Professional Interests: Colon and Rectal Surgery, Gastrointestinal Surgery
Single-incision Laparoscopic Surgery, Robotic Surgery
Single Port and Multiple Port Robotic Laparoscopic Surgery
Two percent of the United States population suffers with the embarassment of anal/rectal dysfunction.
And unfortunately, that's the crux of a health care quandary: The stigma of anal/rectal dysfunction and disease prevents patients from revealing symptoms to their doctors. It prevents doctors from asking the intimate questions that uncover disease.
Raising awareness leads to treatment that can improve patients' quality of life -- or even save their life, says colorectal surgeon Dr. Douglas Khoury.
"A lot of patients have pain, changes in bowel movements or blood in their stool and are too embarrassed to tell their doctor. Likewise, their doctors may be unfamiliar with the disease processes of the anal/rectal region,"Dr. Khoury says. "Oftentimes, the symptoms have nothing to do with cancer, but sometimes they do. If we catch these cancers early, they're curable."
Raised in New England and an Army veteran, Dr. Khoury came to the Quad Cities in 1996 to become the region's first colorectal surgeon.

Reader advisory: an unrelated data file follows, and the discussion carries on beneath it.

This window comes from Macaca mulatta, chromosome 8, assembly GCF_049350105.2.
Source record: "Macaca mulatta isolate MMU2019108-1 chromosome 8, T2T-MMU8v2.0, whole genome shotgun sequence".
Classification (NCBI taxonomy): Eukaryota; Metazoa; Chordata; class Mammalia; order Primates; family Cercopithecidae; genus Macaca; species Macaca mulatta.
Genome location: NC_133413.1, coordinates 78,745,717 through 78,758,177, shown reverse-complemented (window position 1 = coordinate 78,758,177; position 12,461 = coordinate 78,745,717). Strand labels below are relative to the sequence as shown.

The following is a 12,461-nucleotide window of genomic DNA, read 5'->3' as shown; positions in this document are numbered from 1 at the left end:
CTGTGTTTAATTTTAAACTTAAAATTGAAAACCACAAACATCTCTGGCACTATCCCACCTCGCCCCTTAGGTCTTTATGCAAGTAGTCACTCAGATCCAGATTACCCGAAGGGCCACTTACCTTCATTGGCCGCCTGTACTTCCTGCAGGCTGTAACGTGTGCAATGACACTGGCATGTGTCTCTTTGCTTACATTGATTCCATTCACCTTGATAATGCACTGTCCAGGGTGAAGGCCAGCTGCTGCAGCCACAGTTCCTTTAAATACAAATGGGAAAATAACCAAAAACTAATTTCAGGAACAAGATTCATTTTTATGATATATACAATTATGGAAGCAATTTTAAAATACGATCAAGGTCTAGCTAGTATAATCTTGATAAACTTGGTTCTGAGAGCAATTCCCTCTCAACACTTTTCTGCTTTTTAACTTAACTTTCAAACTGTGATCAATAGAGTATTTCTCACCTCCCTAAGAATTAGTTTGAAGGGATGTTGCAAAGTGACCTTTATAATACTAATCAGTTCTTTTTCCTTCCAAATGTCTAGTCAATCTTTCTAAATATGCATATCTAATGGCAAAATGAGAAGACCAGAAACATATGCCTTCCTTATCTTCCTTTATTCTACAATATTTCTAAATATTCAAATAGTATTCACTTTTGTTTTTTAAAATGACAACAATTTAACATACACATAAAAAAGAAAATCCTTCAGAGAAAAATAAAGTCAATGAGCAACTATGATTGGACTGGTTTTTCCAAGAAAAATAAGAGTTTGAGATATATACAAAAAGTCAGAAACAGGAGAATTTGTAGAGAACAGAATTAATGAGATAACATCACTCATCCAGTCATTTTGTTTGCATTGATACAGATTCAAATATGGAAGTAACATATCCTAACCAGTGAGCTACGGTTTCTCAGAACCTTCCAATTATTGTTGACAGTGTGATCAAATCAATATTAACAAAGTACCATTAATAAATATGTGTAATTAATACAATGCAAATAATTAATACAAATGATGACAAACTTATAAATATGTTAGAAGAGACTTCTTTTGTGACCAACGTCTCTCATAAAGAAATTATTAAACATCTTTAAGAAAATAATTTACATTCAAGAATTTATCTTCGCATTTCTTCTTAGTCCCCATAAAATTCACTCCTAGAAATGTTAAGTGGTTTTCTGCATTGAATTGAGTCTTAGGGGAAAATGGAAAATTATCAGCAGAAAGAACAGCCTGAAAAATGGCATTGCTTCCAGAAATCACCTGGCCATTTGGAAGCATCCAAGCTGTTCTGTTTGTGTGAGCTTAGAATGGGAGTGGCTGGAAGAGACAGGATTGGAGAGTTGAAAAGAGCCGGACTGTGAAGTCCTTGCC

Working to advance minimally invasive surgery, Dr. Khoury and Dr. Robert Harson became the first in Iowa to perform a robotic laparoscopic colon resection using the da Vinci Surgery System at Genesis. Dr. Khoury also performs a single-incision laparoscopic cholecystectomy that uses one scar-sparing incision through the belly button.
Less than 15% of all patients undergoing elective colon resections in the United States have them done laparoscopically. The surgeons at Davenport Surgical Group do the majority of their elective colon resections laparoscopically. This translates into less postoperative pain, shorter hospital stays, and earlier returns to normal activity levels.
We think this is very important as we try to provide our patients with the most effective, contemporary surgical care.